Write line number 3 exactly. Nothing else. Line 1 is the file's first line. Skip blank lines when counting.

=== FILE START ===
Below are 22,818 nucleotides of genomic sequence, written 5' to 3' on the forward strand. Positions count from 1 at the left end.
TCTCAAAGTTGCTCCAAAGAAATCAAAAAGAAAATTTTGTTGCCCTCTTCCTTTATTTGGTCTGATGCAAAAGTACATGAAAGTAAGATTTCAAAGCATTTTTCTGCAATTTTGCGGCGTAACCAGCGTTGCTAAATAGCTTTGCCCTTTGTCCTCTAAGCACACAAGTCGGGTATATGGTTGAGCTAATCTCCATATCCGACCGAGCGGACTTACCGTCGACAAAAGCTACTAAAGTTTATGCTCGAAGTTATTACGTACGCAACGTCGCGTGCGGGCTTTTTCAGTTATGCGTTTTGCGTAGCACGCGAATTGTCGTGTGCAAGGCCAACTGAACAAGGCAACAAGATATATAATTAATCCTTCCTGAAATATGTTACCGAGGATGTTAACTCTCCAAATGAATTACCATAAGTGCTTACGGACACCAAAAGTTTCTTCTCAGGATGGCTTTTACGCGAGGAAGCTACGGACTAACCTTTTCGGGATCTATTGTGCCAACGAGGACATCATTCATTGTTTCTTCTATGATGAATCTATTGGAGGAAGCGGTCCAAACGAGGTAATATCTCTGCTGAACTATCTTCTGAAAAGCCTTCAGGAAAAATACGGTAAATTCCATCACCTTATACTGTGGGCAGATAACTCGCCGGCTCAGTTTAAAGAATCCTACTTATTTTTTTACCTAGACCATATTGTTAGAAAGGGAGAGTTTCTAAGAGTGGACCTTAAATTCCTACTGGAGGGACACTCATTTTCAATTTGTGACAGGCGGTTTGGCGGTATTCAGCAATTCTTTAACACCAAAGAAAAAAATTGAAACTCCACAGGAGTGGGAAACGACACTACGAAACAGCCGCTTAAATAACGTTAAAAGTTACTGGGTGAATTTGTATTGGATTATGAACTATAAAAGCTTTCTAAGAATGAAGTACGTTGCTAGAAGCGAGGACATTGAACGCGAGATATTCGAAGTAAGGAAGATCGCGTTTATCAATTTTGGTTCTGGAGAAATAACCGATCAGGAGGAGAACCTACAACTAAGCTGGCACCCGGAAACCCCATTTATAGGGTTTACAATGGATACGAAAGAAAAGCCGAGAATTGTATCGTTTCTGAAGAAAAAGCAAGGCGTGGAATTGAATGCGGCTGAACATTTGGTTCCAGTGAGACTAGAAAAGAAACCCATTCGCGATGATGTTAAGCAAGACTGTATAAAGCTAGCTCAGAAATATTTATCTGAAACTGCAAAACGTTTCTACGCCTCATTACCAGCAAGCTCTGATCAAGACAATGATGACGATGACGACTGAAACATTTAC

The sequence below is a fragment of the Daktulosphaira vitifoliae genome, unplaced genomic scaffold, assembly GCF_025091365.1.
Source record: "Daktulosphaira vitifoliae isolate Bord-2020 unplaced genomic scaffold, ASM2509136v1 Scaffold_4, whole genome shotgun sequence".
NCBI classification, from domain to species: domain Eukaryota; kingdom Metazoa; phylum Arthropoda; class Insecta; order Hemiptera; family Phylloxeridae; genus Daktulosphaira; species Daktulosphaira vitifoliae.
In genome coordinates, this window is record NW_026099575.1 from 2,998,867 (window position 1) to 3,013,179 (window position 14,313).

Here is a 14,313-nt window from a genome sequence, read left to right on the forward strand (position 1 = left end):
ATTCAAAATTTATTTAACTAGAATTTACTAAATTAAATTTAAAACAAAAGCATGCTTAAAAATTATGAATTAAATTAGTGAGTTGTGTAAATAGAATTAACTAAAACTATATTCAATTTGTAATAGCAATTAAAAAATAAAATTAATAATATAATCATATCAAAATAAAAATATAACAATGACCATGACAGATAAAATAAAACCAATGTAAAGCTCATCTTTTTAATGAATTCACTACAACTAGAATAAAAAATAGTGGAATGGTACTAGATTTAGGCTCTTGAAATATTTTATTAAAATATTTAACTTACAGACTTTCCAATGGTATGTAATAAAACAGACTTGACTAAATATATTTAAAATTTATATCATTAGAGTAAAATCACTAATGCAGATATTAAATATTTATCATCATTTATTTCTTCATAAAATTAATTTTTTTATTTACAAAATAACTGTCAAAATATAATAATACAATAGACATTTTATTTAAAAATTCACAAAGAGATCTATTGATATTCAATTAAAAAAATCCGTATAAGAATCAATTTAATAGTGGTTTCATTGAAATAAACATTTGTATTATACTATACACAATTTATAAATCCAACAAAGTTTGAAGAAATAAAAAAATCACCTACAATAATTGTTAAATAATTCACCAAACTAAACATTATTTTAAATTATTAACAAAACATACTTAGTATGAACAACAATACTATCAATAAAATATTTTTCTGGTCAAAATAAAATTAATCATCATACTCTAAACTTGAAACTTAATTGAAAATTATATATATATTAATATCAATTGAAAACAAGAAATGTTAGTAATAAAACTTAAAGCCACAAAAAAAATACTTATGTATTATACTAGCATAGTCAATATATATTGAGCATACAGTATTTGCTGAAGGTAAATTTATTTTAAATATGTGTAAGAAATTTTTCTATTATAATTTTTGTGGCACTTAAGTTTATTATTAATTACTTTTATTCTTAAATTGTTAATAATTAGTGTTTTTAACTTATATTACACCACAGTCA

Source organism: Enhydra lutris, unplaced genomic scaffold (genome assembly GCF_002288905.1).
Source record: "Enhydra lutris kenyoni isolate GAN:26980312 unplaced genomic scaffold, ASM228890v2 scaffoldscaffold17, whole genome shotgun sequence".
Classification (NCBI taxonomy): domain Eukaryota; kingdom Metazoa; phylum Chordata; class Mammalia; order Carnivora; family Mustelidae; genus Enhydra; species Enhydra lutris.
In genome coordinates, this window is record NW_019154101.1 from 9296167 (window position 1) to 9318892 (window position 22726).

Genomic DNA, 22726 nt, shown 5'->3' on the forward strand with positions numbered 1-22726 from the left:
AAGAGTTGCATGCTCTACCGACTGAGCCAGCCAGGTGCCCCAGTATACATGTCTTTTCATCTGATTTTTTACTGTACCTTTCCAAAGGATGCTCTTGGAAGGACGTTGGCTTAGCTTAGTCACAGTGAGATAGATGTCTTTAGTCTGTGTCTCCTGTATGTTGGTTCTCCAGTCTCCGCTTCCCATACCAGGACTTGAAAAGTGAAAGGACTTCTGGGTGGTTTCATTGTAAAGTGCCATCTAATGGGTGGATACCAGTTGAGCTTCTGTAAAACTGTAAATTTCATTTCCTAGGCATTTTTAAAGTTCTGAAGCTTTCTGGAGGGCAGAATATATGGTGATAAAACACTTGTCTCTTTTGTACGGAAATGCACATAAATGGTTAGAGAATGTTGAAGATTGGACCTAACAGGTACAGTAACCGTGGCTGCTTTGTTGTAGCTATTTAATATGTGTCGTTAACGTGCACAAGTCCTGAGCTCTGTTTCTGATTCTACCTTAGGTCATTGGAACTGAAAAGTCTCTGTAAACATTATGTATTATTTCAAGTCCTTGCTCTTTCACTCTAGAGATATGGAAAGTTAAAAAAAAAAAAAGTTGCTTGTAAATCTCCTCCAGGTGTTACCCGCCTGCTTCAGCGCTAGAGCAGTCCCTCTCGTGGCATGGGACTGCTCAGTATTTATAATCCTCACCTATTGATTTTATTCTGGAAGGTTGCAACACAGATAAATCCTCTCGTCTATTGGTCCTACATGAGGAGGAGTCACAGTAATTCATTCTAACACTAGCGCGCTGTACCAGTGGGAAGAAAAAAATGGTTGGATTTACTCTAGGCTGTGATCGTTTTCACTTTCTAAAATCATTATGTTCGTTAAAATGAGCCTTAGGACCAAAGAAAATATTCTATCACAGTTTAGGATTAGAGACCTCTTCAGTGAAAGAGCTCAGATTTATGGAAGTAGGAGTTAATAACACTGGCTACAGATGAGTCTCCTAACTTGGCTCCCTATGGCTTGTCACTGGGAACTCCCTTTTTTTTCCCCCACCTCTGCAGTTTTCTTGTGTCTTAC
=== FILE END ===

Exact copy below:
The sequence below is a fragment of the Daktulosphaira vitifoliae genome, unplaced genomic scaffold, assembly GCF_025091365.1.